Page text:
Here you can read the latest research and clinical trials news

Here at the British Research Panel, we try to keep you updated with the latest breakthroughs and news within the world of research. Below we bring a selection of articles regarding recent developments.


How did researchers develop a Covid-19 vaccine so quickly?

How was the Covid-19 vaccine developed in less than a year, when the fastest vaccine development prior to this was the mumps vaccine, taking 4 years?

Experts inform us of a number of contributing factors:

  • Researchers were not starting from scratch. They had been studying coronaviruses for over 50 years
  • Worldwide collaboration meant researchers sharing their coronavirus data with other scientists due to the time pressures of the pandemic
  • Large scale funding including the European Commission pledging $8 billion for Covid-19 research

Rigorous guidelines throughout the process and constant monitoring and collection of safety data after the vaccine distribution will ensure safety.

Click here to read more about how the pandemic has transformed vaccine research.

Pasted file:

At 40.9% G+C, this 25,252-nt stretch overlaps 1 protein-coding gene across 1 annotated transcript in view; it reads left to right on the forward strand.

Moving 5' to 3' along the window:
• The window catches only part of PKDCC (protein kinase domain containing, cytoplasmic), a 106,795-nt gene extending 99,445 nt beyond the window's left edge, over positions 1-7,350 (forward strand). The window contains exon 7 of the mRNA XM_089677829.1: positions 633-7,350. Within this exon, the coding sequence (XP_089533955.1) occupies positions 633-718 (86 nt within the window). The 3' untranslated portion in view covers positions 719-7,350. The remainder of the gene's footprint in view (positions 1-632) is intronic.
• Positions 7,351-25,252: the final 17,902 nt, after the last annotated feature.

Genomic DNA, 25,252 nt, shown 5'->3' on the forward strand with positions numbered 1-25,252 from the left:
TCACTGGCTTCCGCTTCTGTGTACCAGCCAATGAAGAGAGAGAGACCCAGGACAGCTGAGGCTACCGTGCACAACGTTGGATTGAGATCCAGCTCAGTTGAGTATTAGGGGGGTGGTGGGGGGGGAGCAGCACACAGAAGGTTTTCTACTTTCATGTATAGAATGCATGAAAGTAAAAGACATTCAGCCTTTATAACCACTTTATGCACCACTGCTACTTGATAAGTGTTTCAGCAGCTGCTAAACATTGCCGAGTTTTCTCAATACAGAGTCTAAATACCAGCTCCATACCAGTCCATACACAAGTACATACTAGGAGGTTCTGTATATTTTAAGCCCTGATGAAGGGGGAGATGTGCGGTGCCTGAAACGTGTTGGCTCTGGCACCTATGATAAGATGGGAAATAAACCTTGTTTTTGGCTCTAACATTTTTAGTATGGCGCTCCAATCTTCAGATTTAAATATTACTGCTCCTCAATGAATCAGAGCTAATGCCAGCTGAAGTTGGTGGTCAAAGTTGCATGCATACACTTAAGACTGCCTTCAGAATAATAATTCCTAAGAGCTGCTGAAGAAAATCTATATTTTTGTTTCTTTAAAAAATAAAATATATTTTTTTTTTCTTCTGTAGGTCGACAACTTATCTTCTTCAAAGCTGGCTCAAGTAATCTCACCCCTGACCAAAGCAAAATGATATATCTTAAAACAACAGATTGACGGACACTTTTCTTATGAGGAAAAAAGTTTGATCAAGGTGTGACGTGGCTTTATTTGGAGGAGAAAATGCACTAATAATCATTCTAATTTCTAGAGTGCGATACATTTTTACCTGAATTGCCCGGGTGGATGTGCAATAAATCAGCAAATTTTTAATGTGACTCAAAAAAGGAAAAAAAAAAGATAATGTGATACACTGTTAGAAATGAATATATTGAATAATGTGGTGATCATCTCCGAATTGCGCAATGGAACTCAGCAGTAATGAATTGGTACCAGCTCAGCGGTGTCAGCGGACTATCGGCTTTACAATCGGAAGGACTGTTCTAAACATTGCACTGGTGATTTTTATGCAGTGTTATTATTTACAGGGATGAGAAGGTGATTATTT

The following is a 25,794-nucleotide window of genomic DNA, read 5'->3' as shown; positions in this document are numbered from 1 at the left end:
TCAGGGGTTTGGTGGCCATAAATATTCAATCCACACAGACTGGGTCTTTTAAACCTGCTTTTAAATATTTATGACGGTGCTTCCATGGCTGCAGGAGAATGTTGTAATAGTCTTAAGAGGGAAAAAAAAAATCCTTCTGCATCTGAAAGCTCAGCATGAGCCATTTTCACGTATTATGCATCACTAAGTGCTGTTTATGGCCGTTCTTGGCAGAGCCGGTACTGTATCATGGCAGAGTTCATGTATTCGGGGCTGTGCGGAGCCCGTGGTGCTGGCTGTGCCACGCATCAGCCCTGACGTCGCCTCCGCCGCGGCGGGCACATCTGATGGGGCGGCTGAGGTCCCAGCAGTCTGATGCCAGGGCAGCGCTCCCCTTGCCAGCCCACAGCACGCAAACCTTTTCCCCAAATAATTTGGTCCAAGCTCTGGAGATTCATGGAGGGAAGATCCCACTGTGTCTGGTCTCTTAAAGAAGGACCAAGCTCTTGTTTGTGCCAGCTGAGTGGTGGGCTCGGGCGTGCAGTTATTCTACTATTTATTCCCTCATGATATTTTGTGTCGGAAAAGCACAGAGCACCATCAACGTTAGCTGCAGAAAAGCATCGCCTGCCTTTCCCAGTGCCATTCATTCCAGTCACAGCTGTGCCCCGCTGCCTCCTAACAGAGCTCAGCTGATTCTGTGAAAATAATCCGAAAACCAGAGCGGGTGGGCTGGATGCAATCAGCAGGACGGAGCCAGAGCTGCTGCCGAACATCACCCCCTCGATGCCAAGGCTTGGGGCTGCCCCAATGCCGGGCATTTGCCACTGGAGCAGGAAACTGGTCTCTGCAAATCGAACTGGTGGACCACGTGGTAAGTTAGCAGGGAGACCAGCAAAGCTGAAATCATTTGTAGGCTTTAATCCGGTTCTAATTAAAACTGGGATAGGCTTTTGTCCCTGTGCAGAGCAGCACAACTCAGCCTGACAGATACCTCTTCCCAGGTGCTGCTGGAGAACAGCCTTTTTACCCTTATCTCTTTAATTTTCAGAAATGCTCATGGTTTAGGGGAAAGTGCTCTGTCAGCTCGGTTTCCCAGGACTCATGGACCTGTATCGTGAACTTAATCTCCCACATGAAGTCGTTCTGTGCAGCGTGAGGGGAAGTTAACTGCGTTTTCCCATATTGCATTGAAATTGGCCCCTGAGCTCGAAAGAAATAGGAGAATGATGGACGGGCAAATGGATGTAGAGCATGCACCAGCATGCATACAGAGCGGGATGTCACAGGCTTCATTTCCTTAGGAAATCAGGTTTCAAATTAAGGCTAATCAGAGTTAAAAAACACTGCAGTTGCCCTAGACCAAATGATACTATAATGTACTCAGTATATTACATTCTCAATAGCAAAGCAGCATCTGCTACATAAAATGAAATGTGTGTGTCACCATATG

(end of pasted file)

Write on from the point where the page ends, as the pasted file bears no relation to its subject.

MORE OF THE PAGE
Diabetes drug shows promise in treating and reversing heart failure

People with heart failure who received the diabetes drug, empagliflozin, showed significant improvement in heart structure and function.

Scientists divided the 84 participants into two groups. One group receiving 10mg empagliflozin daily and the other receiving the placebo. After 6 months, 80% of those who received the treatment showed improvements and the heart returned to near normal in this group of participants. These patients experienced reduced heart size and thickness, as well as lower congestion levels.

Read more here!



Researchers restore vision in old mice

Through resetting the chemical markers that accumulate on DNA as cells age, cells in mice were reprogrammed to a ‘younger’ state.

After the mice received injections, the expression of the three additional genes caused nerve regeneration from injured eye cells.